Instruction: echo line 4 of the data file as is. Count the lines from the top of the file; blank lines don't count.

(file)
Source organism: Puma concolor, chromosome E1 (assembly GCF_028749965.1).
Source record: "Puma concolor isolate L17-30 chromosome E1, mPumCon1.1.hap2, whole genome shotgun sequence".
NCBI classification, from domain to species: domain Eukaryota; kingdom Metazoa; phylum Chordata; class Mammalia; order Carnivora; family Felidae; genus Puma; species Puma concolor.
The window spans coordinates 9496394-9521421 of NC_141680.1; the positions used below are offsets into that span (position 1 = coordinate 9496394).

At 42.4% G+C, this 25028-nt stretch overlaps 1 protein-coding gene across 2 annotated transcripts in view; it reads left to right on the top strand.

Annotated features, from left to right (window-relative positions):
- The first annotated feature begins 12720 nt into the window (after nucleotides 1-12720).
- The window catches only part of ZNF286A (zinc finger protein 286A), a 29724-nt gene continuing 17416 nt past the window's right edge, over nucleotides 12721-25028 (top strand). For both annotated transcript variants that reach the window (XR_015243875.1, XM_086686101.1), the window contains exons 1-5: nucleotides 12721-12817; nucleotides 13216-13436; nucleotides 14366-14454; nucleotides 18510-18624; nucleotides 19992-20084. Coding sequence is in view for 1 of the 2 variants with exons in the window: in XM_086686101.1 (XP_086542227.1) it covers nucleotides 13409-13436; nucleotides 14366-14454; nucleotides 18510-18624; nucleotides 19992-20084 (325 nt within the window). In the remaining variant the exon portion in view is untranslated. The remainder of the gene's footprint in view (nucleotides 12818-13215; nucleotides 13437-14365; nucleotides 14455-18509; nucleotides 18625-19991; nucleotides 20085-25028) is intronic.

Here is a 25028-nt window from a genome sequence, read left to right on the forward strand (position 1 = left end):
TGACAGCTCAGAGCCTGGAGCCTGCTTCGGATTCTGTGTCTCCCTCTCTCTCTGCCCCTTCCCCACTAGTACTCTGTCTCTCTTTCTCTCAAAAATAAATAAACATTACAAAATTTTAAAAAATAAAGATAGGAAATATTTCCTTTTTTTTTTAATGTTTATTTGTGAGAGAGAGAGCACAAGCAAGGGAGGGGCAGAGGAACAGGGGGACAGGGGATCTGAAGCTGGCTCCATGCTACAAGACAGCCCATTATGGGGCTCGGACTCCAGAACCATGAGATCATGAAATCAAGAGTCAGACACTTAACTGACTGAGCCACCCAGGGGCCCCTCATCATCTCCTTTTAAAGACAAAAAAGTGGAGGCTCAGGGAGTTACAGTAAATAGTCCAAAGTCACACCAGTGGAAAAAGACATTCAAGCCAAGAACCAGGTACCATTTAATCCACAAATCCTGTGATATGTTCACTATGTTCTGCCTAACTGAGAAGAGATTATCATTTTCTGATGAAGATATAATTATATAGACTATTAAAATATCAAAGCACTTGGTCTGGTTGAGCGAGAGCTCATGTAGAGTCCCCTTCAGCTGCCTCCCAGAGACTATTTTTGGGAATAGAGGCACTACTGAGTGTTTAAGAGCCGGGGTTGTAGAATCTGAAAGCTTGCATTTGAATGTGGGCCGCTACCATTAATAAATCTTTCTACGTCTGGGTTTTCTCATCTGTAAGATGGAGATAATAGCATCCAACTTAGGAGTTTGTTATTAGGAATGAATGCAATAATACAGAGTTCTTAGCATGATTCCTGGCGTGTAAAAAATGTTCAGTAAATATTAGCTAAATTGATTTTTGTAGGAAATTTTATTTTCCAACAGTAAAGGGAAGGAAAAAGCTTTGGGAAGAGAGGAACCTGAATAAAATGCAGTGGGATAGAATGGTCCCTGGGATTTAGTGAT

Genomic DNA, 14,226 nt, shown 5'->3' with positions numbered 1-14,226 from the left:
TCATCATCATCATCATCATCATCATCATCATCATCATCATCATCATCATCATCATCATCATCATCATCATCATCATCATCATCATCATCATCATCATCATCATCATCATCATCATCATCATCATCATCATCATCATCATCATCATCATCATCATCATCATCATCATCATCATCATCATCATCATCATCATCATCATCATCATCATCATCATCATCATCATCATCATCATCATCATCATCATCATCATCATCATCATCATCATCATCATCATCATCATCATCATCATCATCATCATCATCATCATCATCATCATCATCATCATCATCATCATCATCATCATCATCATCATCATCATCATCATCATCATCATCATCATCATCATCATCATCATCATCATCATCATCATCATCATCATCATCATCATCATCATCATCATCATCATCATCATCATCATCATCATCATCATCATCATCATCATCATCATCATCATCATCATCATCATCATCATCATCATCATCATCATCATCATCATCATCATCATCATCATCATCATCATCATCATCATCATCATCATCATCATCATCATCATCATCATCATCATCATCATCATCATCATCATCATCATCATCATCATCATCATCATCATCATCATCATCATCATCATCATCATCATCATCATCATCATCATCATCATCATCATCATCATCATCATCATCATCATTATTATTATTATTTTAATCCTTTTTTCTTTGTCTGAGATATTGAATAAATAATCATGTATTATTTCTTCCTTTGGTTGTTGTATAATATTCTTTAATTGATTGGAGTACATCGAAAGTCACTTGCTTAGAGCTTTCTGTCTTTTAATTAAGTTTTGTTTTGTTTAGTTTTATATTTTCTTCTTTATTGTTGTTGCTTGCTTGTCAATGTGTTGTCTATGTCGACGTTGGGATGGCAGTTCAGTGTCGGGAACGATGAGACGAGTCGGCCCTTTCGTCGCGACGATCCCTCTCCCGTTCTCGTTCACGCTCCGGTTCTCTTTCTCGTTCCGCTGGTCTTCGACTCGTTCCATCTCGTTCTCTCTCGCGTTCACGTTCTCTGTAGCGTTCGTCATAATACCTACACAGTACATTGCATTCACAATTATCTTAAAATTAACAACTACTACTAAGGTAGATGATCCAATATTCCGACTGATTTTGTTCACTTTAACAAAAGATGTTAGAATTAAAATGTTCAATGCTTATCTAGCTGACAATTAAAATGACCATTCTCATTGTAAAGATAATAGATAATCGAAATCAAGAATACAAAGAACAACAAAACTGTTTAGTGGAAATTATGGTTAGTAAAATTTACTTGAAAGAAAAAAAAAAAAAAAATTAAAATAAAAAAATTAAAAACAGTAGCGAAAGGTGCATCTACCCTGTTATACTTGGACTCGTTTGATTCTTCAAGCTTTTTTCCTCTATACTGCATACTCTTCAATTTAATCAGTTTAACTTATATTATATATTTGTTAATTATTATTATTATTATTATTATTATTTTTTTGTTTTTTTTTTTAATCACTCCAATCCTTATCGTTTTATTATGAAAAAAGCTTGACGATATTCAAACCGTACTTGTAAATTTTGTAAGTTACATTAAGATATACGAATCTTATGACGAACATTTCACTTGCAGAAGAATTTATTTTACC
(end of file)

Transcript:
The window spans coordinates 9496394-9521421 of NC_141680.1; the positions used below are offsets into that span (position 1 = coordinate 9496394).